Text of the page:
If This Is Within 10 Minutes Of Your House, It'll Make You A Whole Lot Healthier

Photo by BONNINSTUDIO / Stocksy

Minneapolis is the healthiest urban region in the entire country. But why? Is it the air quality, the work-life balance, or the weather? Health depends on a variety of factors, but there's one that researchers are particularly interested in at the moment and explains why this cold Midwestern city is full of so many healthy, happy people. The answer? A high-quality park that is within a half-mile, or 10-minute stroll, of your home.

You might not feel like having quick access to usable green space would make such a big difference in health, but according to a recent analysis by the Trust for Public Land—a nonprofit organization dedicated to Creating Parks and Protecting Land for People™—we should all take a page out of Minneapolis's play book. Because not only does this city have the best overall access to well-equipped and serviced public parks, but almost all of its inhabitants can walk to one of these parks in 10 minutes or less. And that, experts say, is the real reason the city is so healthy. It's not just the presence of green space; it's how close you are to it and how easy it is for you to get there without having to drive or take public transit.

So why 10 minutes, specifically? A 10-minute walk is long enough to reduce the risk of chronic disease and is close enough that the inhabitants benefit from a green space's ability to improve air quality and reduce the urban heat island effect. Lucky for us, the Trust for Public Land wants to bring this kind of park access to cities all over the U.S., and so far, more than 220 mayors have signed on to support their mission, which could have a huge impact on health—both physical and mental—all over the country.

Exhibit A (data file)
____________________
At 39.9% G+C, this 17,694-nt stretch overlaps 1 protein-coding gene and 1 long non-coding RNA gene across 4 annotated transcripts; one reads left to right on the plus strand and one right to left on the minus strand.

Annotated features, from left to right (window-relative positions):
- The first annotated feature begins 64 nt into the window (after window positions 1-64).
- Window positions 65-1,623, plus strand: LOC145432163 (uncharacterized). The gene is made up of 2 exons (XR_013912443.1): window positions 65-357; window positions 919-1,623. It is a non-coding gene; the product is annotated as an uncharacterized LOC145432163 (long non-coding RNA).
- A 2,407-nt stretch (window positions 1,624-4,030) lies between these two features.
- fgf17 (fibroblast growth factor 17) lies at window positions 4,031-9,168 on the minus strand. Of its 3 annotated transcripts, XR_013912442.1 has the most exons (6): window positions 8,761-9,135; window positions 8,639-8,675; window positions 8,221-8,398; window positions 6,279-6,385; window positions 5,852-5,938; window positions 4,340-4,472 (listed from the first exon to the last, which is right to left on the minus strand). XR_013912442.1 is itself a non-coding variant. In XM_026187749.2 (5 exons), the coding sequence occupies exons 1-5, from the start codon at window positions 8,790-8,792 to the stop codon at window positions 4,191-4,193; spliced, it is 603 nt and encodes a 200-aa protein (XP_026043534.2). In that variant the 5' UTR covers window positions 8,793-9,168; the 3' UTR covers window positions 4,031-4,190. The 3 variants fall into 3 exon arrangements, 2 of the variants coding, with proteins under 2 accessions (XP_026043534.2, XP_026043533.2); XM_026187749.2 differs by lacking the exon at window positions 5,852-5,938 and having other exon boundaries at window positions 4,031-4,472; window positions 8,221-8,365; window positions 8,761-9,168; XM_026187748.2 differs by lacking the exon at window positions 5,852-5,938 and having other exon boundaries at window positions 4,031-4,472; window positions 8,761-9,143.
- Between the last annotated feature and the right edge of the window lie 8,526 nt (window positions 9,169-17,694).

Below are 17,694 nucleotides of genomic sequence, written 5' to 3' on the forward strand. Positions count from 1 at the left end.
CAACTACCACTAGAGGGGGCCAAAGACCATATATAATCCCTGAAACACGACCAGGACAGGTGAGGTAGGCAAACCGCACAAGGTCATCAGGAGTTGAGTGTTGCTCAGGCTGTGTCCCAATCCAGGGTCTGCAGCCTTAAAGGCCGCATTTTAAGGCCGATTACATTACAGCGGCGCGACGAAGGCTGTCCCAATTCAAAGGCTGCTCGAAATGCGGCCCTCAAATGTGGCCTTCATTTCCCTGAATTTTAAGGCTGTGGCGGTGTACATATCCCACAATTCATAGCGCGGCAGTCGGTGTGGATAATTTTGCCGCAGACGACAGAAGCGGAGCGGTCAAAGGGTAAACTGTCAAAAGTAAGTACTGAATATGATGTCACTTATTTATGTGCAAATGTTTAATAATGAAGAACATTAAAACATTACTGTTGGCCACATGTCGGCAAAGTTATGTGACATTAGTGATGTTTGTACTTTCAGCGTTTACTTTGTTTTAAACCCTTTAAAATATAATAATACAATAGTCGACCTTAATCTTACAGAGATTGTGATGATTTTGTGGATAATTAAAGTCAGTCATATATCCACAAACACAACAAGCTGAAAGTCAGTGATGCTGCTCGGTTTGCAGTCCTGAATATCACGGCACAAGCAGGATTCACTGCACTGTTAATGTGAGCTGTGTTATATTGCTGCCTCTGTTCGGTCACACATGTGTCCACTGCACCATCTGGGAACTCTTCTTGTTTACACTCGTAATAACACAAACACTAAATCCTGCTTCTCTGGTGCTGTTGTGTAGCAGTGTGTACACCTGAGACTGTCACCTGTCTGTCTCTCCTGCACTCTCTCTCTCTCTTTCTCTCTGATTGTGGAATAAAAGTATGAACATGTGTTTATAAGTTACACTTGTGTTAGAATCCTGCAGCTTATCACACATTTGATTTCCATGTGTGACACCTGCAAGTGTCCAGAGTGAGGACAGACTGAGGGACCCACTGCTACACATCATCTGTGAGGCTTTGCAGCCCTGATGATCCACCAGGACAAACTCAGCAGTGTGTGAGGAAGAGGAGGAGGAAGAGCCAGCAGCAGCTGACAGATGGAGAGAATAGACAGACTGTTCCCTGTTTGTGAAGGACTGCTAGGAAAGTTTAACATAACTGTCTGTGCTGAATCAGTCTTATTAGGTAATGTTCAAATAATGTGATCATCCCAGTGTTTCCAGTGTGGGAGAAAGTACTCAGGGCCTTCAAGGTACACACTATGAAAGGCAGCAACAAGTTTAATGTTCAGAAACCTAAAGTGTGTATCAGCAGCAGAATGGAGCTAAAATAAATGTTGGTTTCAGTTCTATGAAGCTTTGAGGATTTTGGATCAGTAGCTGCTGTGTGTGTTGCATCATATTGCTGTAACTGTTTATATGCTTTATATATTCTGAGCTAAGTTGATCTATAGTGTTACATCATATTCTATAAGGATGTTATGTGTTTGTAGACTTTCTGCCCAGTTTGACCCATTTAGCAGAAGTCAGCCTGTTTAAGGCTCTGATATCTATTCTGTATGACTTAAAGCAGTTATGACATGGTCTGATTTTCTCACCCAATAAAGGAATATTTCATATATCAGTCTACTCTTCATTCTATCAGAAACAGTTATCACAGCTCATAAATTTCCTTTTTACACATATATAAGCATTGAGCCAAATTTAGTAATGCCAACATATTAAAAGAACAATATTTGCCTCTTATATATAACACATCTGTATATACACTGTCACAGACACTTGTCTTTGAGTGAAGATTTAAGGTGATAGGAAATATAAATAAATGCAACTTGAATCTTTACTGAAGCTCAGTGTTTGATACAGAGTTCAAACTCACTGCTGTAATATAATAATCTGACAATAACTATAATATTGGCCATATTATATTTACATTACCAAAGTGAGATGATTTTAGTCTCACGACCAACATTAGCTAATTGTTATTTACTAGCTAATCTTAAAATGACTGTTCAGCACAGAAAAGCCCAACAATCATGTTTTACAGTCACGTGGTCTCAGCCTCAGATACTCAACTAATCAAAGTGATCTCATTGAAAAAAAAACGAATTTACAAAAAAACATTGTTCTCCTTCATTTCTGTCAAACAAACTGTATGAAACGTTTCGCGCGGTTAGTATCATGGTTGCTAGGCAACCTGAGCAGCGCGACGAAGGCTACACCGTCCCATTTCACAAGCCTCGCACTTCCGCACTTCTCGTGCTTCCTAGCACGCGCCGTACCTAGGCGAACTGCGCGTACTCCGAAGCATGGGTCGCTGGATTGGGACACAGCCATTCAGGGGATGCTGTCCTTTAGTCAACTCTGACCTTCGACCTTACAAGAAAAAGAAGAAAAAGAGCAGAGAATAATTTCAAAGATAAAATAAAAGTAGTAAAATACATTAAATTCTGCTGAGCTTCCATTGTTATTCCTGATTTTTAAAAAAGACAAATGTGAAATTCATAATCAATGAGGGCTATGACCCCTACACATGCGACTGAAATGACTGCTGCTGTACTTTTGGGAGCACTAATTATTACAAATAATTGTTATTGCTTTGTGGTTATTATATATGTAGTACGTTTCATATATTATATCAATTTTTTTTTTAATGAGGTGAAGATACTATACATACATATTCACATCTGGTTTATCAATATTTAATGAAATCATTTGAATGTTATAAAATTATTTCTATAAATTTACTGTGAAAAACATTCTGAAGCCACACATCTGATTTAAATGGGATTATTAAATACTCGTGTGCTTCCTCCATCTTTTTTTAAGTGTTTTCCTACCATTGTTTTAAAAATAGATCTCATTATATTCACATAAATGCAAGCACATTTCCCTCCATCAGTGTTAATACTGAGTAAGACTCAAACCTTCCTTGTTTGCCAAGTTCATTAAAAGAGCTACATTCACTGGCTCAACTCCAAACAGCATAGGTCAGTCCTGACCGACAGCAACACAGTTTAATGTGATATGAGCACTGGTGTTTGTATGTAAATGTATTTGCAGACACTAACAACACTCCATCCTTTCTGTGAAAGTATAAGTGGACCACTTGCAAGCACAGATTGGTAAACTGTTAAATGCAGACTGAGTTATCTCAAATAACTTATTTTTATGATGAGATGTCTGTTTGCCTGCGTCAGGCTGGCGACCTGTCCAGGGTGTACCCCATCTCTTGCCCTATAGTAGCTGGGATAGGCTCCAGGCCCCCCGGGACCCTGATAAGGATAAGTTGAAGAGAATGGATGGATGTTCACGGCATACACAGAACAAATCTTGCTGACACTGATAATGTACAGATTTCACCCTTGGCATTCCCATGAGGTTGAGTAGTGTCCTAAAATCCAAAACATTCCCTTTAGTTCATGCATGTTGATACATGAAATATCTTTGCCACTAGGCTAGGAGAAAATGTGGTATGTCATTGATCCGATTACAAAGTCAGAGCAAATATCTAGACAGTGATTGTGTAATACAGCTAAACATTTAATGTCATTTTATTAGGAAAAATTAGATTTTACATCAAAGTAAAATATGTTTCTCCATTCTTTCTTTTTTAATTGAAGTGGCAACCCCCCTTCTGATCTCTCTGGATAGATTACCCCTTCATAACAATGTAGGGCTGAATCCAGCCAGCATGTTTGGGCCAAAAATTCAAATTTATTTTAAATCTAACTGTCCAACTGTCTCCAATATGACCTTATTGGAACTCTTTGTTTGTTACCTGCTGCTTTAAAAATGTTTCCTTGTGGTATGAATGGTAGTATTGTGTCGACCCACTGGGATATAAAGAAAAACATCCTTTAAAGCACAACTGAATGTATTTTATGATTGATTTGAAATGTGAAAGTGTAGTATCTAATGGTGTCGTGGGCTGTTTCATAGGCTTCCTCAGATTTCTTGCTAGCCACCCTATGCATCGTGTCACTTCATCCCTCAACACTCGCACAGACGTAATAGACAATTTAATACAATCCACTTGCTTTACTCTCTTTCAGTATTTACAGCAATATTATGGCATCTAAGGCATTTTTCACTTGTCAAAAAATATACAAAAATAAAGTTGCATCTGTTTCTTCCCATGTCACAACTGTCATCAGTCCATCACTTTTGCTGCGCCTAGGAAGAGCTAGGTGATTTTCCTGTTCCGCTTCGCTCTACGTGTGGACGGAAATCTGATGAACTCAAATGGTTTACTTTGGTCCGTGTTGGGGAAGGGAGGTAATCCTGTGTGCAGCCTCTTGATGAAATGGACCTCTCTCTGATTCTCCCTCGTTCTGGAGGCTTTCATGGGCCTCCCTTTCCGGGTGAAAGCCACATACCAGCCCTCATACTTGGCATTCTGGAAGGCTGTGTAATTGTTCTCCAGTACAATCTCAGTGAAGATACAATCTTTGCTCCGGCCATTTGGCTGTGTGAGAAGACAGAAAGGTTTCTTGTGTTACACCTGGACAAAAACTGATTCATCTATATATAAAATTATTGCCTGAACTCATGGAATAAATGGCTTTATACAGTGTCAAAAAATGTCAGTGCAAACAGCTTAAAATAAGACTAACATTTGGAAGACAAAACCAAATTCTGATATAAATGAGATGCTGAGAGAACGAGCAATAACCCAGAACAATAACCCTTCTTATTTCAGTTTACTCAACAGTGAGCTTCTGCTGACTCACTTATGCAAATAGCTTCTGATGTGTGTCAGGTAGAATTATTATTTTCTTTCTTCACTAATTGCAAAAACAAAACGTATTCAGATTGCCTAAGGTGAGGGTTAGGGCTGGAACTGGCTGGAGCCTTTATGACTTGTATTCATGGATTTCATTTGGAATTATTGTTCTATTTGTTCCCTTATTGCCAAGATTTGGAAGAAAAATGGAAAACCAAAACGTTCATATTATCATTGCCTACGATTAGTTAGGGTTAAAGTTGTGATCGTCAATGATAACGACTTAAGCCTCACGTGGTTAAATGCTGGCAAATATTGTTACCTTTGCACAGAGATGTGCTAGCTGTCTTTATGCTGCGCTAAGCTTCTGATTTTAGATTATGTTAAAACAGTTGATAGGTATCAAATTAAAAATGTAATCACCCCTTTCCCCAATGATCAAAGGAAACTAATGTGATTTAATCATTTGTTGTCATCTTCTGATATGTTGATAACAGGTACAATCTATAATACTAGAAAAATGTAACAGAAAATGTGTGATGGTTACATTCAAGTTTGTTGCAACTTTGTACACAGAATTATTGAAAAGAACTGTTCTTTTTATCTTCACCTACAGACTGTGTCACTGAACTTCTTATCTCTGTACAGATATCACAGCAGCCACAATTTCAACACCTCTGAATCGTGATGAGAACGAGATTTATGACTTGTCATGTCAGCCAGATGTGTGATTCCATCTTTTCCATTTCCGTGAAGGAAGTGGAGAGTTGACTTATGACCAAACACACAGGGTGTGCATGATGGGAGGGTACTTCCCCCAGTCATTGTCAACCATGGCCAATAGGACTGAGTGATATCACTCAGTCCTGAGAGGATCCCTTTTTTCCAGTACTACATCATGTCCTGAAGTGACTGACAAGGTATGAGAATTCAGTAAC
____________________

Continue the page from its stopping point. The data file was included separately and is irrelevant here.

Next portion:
At mindbodygreen, we know that health is about more than just the individual—it's about You. We. All.—so we were happy to learn that access to parks is about more than just the health of individuals; it's about public, community, and environmental health, too. "Research has shown that community green spaces can reduce violent crime; counter stress and social isolation, especially for older adults; improve concentration for children with attention deficit disorder; enhance relaxation; and promote self-esteem and resilience," explained Hanaa A. Hamdi, the trust’s public health director. They can also, as we mentioned before, help diminish the negative impact of pollution and climate change.

And seeing as 85 percent of Americans live in "urban areas" that could benefit greatly from this kind of park access, this information means a lot. We'll definitely be keeping it in mind when we're looking for our next apartment or home.

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